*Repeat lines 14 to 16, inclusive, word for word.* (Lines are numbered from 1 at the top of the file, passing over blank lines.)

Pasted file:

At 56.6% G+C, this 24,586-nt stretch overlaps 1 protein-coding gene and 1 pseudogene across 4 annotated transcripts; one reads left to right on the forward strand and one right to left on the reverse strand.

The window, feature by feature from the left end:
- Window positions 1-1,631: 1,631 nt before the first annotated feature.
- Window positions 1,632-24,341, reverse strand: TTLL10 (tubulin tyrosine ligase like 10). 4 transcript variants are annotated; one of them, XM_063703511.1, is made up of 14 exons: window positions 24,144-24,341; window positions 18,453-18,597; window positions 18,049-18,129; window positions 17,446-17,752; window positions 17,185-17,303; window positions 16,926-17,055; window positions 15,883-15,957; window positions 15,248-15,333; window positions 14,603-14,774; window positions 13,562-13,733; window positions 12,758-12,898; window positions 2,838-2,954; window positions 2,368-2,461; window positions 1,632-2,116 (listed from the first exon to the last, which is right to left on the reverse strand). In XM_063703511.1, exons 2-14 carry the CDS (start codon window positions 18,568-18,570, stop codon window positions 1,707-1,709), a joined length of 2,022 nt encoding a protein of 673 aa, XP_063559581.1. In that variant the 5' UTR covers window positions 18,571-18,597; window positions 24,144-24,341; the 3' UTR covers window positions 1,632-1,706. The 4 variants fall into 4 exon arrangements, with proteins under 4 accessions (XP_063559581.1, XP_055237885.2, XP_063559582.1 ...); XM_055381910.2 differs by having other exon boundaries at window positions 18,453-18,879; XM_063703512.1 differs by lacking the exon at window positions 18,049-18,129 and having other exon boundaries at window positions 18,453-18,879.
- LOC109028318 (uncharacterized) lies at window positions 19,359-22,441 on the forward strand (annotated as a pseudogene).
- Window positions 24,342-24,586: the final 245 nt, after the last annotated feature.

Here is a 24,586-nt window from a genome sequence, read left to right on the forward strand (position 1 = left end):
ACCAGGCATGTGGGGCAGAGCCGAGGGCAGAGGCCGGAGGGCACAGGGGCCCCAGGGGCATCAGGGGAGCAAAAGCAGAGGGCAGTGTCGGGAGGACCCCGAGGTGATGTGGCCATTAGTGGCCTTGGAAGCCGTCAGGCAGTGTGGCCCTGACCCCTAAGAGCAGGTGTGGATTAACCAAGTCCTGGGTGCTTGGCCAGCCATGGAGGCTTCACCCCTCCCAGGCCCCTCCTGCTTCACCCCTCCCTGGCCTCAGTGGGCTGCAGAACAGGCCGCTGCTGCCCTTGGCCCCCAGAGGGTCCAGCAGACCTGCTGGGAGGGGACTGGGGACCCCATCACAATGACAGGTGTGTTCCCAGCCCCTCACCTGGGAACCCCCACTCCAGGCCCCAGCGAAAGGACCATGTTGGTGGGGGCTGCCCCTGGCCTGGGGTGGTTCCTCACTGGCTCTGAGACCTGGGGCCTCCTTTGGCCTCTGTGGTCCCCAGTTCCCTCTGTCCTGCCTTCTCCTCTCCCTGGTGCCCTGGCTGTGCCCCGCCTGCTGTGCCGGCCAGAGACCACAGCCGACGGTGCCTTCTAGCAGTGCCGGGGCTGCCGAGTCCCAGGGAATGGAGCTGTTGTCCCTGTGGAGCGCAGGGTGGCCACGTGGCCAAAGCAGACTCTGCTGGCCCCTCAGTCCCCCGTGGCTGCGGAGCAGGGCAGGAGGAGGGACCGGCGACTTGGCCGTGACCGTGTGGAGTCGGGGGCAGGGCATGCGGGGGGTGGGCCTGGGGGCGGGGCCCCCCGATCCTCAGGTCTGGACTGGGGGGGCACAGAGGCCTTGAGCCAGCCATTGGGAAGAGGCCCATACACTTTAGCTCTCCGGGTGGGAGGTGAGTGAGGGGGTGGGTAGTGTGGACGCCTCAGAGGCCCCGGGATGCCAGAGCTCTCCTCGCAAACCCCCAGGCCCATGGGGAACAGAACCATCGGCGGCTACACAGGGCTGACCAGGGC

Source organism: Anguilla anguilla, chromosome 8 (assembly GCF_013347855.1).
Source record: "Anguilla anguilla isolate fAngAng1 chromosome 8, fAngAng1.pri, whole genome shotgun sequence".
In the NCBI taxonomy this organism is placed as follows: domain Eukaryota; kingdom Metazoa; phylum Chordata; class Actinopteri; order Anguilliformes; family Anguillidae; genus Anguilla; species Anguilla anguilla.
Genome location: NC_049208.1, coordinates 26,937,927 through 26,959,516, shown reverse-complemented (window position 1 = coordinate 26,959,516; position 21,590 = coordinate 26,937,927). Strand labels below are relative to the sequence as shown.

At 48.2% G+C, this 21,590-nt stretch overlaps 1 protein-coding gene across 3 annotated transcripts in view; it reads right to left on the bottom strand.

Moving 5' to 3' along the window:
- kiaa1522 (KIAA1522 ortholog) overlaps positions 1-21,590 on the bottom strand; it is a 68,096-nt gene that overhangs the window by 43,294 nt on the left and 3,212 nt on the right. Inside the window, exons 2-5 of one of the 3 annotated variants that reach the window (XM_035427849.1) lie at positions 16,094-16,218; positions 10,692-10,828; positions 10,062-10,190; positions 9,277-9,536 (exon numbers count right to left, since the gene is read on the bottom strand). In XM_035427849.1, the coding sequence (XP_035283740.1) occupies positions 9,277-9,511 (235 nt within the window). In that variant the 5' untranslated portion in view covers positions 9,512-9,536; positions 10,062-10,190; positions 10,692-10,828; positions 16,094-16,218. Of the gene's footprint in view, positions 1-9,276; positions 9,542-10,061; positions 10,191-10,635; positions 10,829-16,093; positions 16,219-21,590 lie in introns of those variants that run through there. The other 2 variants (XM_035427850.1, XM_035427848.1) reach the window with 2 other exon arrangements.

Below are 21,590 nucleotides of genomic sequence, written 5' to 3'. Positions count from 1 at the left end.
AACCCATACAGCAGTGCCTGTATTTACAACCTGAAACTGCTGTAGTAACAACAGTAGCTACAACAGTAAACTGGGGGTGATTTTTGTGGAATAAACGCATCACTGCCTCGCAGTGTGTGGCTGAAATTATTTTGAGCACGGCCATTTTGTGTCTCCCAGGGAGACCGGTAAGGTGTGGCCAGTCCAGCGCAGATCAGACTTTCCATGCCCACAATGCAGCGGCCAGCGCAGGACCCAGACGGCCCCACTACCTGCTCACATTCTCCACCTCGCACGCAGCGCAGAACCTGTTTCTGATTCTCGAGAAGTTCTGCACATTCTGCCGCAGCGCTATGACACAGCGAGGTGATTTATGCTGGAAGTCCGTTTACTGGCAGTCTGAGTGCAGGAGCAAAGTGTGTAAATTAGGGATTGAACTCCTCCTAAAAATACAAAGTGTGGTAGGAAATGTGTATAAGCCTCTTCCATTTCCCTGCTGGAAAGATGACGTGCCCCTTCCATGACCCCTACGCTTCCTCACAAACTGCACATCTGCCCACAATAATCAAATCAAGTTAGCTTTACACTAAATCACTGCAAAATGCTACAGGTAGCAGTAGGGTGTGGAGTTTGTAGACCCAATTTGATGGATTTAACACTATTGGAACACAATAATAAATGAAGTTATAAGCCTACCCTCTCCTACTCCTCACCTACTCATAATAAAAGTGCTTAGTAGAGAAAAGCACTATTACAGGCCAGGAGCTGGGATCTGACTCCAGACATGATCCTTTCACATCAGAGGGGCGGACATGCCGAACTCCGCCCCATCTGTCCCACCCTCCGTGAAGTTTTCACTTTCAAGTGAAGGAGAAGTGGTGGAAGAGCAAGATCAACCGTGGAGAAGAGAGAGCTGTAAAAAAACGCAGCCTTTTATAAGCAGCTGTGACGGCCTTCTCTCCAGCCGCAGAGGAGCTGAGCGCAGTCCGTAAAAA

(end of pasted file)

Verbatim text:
Moving 5' to 3' along the window:
- kiaa1522 (KIAA1522 ortholog) overlaps positions 1-21,590 on the bottom strand; it is a 68,096-nt gene that overhangs the window by 43,294 nt on the left and 3,212 nt on the right. Inside the window, exons 2-5 of one of the 3 annotated variants that reach the window (XM_035427849.1) lie at positions 16,094-16,218; positions 10,692-10,828; positions 10,062-10,190; positions 9,277-9,536 (exon numbers count right to left, since the gene is read on the bottom strand). In XM_035427849.1, the coding sequence (XP_035283740.1) occupies positions 9,277-9,511 (235 nt within the window). In that variant the 5' untranslated portion in view covers positions 9,512-9,536; positions 10,062-10,190; positions 10,692-10,828; positions 16,094-16,218. Of the gene's footprint in view, positions 1-9,276; positions 9,542-10,061; positions 10,191-10,635; positions 10,829-16,093; positions 16,219-21,590 lie in introns of those variants that run through there. The other 2 variants (XM_035427850.1, XM_035427848.1) reach the window with 2 other exon arrangements.

Below are 21,590 nucleotides of genomic sequence, written 5' to 3'. Positions count from 1 at the left end.